“To me, it seems so interesting that they’re saying on there that you’ll burn―in other words saying ‘You’ll burn in hell,’ I’m sure―and quoting scripture. Is that what Christianity―right-wing, fundamentalist Christianity―has come to?”

Pastor Rick Sosbe

‘Tis a fair question. And even the pastor of the Metropolitan Community Church of Our Redeemer must pause to check his tongue; quite clearly this is not what Christianity itself has come to. Still, though, Pastor Rick asks a fair question.

And here is another question: Many on the American political right wing rushed in the wake of the Mother Emanuel massacre to dismiss white supremacism and characterize the killings as an attack against Christianity. Would they be so kind as to condemn this attack against Christianity? Sure, nobody’s dead, and that’s all to the good. But in this case it’s a real, actual, genuine attack against Christianity, so … you know … Hello?

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Sieczkowski, Cavan. “Church With Openly Gay Pastor Vandalized With ‘You’ll Burn'”. The Huffington Post. 24 July 2015.

Benen, Steve. “The Charleston massacre wasn’t about ‘religious liberty'”. msnbc. 19 June 2015.

Clarkson, Frederick. “Charelston Massacre an Attack on Christianity? Yes, But Not How the Christian Right Says”. Political Research Associates. 24 June 2015.

Prosperity (Devil’s Dollar Edition)

Creflo Dollar, in undated, uncredited photograph.

The thing about Sam Stringer’s report for CNN is mostly the idea of what it takes to get people to pay attention. To wit, there really isn’t anything new about the idea that this is how it goes:

Prosperity gospel pastor Creflo Dollar responded recently to critics of his campaign to buy a very pricey Gulfstream G650.

Dollar noted in a recent address to his congregants that the devil was attempting to discredit him in regards to his campaign seeking $300 from 200,000 people globally to help buy the luxury jet.

In a newly posted five-minute clip on YouTube, the Atlanta-area pastor speaks to his followers at World Changers Church International, tackling his critics and allegations about tithes, his real name and reports alleging members of having to reveal their W2 statuses to come into the church’s sanctuary.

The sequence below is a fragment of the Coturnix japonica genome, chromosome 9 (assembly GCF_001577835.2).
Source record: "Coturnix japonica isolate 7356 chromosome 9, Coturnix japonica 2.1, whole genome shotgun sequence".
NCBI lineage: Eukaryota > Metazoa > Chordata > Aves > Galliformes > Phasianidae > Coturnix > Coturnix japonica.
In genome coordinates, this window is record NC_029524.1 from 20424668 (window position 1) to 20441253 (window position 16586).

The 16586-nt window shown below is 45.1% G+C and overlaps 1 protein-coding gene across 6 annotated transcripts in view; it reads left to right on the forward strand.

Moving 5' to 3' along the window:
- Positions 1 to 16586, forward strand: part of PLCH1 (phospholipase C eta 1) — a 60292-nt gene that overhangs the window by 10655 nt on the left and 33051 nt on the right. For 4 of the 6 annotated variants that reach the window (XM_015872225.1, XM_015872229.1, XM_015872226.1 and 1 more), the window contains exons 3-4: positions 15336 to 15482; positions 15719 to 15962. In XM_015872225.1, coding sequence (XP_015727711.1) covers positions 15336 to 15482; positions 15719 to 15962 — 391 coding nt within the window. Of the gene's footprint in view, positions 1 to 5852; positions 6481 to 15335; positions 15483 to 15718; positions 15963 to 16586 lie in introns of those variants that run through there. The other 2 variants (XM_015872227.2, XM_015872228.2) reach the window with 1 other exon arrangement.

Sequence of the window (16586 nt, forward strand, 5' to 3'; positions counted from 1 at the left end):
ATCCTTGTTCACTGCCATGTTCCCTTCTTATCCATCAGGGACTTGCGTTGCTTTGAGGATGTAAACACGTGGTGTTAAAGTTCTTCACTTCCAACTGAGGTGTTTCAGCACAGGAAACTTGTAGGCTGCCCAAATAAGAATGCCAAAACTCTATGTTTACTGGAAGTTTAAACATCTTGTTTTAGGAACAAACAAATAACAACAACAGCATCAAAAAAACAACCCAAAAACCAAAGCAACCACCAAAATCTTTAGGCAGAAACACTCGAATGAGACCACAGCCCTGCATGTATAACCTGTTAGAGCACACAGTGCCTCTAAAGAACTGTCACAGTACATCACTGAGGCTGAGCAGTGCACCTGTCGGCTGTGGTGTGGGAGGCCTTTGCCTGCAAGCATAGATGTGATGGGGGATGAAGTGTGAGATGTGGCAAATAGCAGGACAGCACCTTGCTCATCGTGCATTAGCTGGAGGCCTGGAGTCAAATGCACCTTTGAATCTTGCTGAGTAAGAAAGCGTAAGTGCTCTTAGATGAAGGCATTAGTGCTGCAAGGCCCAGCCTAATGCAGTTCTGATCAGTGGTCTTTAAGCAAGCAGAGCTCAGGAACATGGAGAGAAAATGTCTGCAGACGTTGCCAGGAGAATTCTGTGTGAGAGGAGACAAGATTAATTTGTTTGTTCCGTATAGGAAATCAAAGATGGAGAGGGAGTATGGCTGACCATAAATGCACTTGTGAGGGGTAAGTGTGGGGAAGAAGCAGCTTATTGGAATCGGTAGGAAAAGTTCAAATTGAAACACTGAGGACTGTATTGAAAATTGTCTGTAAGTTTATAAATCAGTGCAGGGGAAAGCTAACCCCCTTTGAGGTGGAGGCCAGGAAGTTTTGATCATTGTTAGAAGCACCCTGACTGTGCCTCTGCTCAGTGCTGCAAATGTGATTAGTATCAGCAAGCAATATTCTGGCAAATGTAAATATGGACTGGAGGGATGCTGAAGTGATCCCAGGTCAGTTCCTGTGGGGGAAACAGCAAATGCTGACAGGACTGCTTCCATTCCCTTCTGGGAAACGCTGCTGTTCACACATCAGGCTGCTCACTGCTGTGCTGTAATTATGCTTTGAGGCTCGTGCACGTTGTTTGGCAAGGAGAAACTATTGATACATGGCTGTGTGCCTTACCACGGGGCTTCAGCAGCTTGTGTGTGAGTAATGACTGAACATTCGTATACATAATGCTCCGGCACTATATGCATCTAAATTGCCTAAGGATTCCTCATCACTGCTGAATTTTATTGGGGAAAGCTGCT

“(The devil thinks) I got to discredit that man before he starts showing people Jesus!” Dollar preaches to loud applause.

“I’m on my sabbatical, and the enemy’s trying to discredit me,” Dollar stated.

Dollar is focused in the video on getting his point across and slams critics of his original request by stating to the people gathered, “I never one time came to you and asked you for a dime for this airplane, did I?”

But in March, Dollar did appeal in a video to “friends from around the world,” soliciting donations to replace his current 1984 Gulfstream G-1159A.

This is not some new phenomenon. Prosperity gospel is the new Calvinism, by which blessed are the wealthy and the greedy.

Christianity Today explains prosperity gospel as―

An aberrant theology that teaches God rewards faith—and hefty tithing—with financial blessings, the prosperity gospel was closely associated with prominent 1980s televangelists Jimmy Swaggart and Jim and Tammy Bakker, and is part and parcel of many of today’s charismatic movements in the Global South. Orthodox Christians wary of prosperity doctrine found a friend in Senator Chuck Grassley, who in 2008 began a thorough vetting of the tax-exempt status of six prominent “health and wealth” leaders, including Kenneth Copeland, Bishop Eddie Long, and Paula White.